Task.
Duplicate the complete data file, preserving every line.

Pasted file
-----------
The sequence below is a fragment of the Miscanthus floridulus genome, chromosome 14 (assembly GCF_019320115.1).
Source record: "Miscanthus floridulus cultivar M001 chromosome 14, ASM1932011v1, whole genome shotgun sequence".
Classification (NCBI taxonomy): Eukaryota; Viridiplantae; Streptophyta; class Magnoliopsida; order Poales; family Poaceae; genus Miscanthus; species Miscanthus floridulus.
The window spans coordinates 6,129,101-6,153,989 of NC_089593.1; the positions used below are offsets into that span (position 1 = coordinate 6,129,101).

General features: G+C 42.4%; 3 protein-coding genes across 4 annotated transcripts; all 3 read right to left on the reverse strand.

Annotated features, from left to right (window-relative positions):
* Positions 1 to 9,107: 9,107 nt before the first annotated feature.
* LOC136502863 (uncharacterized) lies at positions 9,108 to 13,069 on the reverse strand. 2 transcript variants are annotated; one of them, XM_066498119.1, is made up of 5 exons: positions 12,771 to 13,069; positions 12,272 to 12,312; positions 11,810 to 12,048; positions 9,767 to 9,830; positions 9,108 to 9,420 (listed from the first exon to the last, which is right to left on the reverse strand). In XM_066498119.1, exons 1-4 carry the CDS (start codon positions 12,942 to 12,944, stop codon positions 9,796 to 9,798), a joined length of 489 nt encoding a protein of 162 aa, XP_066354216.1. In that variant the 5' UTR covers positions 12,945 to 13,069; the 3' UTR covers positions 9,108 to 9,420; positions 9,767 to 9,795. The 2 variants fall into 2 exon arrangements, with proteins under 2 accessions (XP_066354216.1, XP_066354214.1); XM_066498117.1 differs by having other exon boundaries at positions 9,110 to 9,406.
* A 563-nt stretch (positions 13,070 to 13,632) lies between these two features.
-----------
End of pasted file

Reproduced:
The sequence below is a fragment of the Miscanthus floridulus genome, chromosome 14 (assembly GCF_019320115.1).
Source record: "Miscanthus floridulus cultivar M001 chromosome 14, ASM1932011v1, whole genome shotgun sequence".
Classification (NCBI taxonomy): Eukaryota; Viridiplantae; Streptophyta; class Magnoliopsida; order Poales; family Poaceae; genus Miscanthus; species Miscanthus floridulus.
The window spans coordinates 6,129,101-6,153,989 of NC_089593.1; the positions used below are offsets into that span (position 1 = coordinate 6,129,101).

General features: G+C 42.4%; 3 protein-coding genes across 4 annotated transcripts; all 3 read right to left on the reverse strand.

Annotated features, from left to right (window-relative positions):
* Positions 1 to 9,107: 9,107 nt before the first annotated feature.
* LOC136502863 (uncharacterized) lies at positions 9,108 to 13,069 on the reverse strand. 2 transcript variants are annotated; one of them, XM_066498119.1, is made up of 5 exons: positions 12,771 to 13,069; positions 12,272 to 12,312; positions 11,810 to 12,048; positions 9,767 to 9,830; positions 9,108 to 9,420 (listed from the first exon to the last, which is right to left on the reverse strand). In XM_066498119.1, exons 1-4 carry the CDS (start codon positions 12,942 to 12,944, stop codon positions 9,796 to 9,798), a joined length of 489 nt encoding a protein of 162 aa, XP_066354216.1. In that variant the 5' UTR covers positions 12,945 to 13,069; the 3' UTR covers positions 9,108 to 9,420; positions 9,767 to 9,795. The 2 variants fall into 2 exon arrangements, with proteins under 2 accessions (XP_066354216.1, XP_066354214.1); XM_066498117.1 differs by having other exon boundaries at positions 9,110 to 9,406.
* A 563-nt stretch (positions 13,070 to 13,632) lies between these two features.